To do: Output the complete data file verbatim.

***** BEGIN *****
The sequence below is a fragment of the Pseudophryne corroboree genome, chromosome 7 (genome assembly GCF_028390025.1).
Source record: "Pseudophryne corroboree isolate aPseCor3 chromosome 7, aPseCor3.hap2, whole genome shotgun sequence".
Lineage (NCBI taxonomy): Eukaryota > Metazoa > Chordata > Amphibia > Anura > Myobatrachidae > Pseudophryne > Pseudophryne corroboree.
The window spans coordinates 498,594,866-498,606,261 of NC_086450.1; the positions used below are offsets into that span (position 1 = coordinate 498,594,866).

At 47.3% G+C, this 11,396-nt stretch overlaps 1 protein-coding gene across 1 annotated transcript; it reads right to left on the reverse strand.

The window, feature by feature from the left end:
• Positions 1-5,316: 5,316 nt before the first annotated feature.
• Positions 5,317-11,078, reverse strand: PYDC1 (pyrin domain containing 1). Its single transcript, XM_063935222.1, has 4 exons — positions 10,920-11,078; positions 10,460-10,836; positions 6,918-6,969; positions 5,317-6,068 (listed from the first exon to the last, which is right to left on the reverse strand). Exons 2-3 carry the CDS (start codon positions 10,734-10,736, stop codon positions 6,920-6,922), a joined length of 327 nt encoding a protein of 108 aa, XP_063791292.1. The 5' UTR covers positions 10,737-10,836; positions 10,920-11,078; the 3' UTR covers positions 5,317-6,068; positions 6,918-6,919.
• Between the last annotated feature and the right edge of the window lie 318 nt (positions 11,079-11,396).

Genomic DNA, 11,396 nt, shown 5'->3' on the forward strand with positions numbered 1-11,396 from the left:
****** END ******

The sequence below is a fragment of the Pseudophryne corroboree genome, chromosome 7 (genome assembly GCF_028390025.1).
Source record: "Pseudophryne corroboree isolate aPseCor3 chromosome 7, aPseCor3.hap2, whole genome shotgun sequence".
Lineage (NCBI taxonomy): Eukaryota > Metazoa > Chordata > Amphibia > Anura > Myobatrachidae > Pseudophryne > Pseudophryne corroboree.
The window spans coordinates 498,594,866-498,606,261 of NC_086450.1; the positions used below are offsets into that span (position 1 = coordinate 498,594,866).

At 47.3% G+C, this 11,396-nt stretch overlaps 1 protein-coding gene across 1 annotated transcript; it reads right to left on the reverse strand.

The window, feature by feature from the left end:
• Positions 1-5,316: 5,316 nt before the first annotated feature.
• Positions 5,317-11,078, reverse strand: PYDC1 (pyrin domain containing 1). Its single transcript, XM_063935222.1, has 4 exons — positions 10,920-11,078; positions 10,460-10,836; positions 6,918-6,969; positions 5,317-6,068 (listed from the first exon to the last, which is right to left on the reverse strand). Exons 2-3 carry the CDS (start codon positions 10,734-10,736, stop codon positions 6,920-6,922), a joined length of 327 nt encoding a protein of 108 aa, XP_063791292.1. The 5' UTR covers positions 10,737-10,836; positions 10,920-11,078; the 3' UTR covers positions 5,317-6,068; positions 6,918-6,919.
• Between the last annotated feature and the right edge of the window lie 318 nt (positions 11,079-11,396).

Genomic DNA, 11,396 nt, shown 5'->3' on the forward strand with positions numbered 1-11,396 from the left: